- Eskom's energy woes seem to be worsening still
- The power utility has recently implemented stage 4 load-shedding once again
- The current state of its energy production paints a bleak picture for the future
Eskom's recent return to stage 4 load-shedding is reportedly the result of damage done by cyclone Idai to power sources in Mozambique.
However, Eskom's energy woes run much deeper than just this incident and go back several years.
So how serious is Eskom's current situation, really?
One of the major reasons for Eskom's electricity issue is the under-performance of its coal power stations.
Energy demand is far greater than the supply these plants can provide, and recent reports indicate that Eskom may have less than 19 000 megawatts available from its coal-based stations, according to The Citizen.
The power utility has access to a further 7 000 megawatts from hydroelectric and wind power sources. Even with these sources combined, this is still far below the energy producer's nominal capacity of roughly 38 000 megawatts.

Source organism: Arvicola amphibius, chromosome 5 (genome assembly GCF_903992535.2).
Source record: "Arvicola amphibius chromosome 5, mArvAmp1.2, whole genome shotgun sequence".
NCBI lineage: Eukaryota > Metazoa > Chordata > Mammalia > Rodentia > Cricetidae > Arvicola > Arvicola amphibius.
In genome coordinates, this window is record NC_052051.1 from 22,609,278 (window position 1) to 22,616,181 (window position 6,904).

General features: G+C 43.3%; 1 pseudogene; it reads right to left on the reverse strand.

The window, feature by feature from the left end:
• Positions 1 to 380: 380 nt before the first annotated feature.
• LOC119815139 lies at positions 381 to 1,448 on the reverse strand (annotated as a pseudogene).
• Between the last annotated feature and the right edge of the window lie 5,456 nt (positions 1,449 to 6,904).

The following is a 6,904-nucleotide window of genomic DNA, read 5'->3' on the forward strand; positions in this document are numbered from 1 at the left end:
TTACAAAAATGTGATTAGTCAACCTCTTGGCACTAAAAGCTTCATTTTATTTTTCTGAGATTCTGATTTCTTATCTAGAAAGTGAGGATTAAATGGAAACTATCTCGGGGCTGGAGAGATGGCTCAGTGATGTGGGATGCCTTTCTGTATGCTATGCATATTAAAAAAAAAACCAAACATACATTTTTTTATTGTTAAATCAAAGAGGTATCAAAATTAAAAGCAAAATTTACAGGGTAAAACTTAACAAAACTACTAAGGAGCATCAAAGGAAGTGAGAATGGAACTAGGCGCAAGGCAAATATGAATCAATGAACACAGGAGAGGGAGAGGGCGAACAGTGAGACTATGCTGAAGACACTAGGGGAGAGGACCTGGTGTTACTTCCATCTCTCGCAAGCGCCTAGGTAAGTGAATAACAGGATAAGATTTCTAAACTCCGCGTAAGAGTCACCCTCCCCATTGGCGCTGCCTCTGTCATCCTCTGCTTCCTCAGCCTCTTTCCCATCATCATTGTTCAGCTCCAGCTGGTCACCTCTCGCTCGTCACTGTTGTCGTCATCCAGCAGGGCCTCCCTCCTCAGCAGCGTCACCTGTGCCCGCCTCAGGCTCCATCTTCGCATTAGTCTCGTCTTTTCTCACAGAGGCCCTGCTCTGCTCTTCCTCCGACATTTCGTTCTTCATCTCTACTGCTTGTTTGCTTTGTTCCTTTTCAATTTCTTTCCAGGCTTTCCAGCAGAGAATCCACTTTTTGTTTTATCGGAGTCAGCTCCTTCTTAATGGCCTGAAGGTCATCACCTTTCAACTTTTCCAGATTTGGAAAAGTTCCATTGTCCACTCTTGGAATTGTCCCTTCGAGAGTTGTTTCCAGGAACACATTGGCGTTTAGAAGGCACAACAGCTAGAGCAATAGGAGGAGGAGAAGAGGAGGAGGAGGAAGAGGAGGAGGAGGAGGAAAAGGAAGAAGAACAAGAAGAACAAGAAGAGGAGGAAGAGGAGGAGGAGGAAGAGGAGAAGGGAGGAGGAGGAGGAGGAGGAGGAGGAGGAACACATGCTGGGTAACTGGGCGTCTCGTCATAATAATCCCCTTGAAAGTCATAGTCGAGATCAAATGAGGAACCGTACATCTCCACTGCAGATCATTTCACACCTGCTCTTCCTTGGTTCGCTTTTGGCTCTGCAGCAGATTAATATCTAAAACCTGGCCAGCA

Evidence of how bad Eskom's situation currently is can be found in the fact that the power utility has currently turned to pumped storage schemes to keep the electricity on.
However, these energy-producers actually use more electricity than they can generate. So Eskom is running at an energy loss just to temporarily keep the lights on.
This is just a snapshot of the power utility's current situation, but the problems and poor policies decisions stretch back at least 2008, when Eskom was warned that it would need to construct several new coal mines to keep up with energy demand.
Since then, the parastal has not constructed a single new mine.
In other words, our energy problems are here to stay, for the time being at least.
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